Crude and uncivilized backwoods trapper Jed Cooper and his two partners sign up as scouts in a remote Oregon army fort, manned chiefly by untrained rookie soldiers. Jed, flirting with the ... See full summary »
During the war for Texas independence, one man leaves the Alamo before the end (chosen by lot to help others' families) but is too late to accomplish his mission, and is branded a coward. ... See full summary »
A rich, dying Easterner hires gunfighter Brad Ellison to find his brother and heir in Mexico. En route, it becomes clear to Ellison that his is a dying profession. At a remote rancho, Ellison enlists ranch foreman Miles Lang to help him search the hills where the missing man is rumored to have lived. They find nothing ...except that someone wants to kill them; and Ellison becomes wrapped in a maze of double crosses. Written by
Rod Crawford <firstname.lastname@example.org>
Two silver dollars play a part in this film. It is explained that they are "1794 Silver Dollars, the first from the US Mint." However what is actually displayed in the movie is the reverse side of a US silver dollar known as the Morgan Dollar, after its designer, George Morgan. This dollar was not minted until 1878 (Actually 1878-1904 and 1921.) Therefore, actual 1794 dollar coins were not shown. See more »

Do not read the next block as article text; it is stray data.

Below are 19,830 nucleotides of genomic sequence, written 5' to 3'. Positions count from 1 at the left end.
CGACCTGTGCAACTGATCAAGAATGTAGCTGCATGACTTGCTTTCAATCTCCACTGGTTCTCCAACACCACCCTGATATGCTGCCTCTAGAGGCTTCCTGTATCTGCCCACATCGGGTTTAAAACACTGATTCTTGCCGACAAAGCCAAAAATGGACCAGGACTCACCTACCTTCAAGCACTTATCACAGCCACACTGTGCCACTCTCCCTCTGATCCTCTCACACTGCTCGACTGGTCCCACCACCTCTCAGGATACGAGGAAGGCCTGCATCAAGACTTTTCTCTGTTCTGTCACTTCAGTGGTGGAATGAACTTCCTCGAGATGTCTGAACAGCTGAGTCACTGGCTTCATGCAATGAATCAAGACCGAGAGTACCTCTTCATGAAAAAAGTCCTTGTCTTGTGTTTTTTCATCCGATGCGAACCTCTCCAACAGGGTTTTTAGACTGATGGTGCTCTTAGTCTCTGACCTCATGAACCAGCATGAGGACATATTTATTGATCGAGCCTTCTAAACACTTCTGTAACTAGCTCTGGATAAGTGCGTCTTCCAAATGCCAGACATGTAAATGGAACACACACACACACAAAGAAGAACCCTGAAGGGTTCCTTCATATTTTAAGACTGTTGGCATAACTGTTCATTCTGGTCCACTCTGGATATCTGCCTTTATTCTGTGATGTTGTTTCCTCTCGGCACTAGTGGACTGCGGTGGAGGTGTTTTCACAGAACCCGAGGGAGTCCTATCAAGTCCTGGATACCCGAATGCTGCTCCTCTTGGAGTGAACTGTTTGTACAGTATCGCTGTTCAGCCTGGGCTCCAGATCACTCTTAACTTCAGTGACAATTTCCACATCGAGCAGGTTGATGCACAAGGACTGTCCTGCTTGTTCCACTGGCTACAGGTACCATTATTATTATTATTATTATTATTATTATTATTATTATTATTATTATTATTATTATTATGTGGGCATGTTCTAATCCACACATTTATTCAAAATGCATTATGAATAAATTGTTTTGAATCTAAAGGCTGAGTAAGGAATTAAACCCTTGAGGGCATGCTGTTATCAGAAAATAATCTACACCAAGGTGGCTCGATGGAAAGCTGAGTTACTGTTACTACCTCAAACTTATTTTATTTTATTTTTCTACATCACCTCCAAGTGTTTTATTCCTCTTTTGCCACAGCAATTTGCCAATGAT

I've met a lot of men in my time. A woman they forget, a mine busting with gold, even the faces of their own children. But I've never met a man who forgot a grave he dug.
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terrific script, but almost too smart toward the end
This movie features one of the smartest Western scripts from the time, with a terrific plot line, sharp dialogs, and believable characters. The ending, as has been commented upon, is indeed “short and not settled with firearms,” but there’s three excellent reasons it had to be that way, related to character, plot, and story arch, respectively. I don’t want to spoil any of it, but you’ll see when you see it. You could say, though, that the script’s a little bit too tight-knit/too smart toward the end and maneuvered itself into some predictability. But everything else makes up for it. Another thing I liked about this ’58 movie was that it pretty much managed to avoid stereotyping, endemic to so many Westerns set against the background of the Rio Grande neighborhood. So I guess 9 out of 10 stars would be a fair call.
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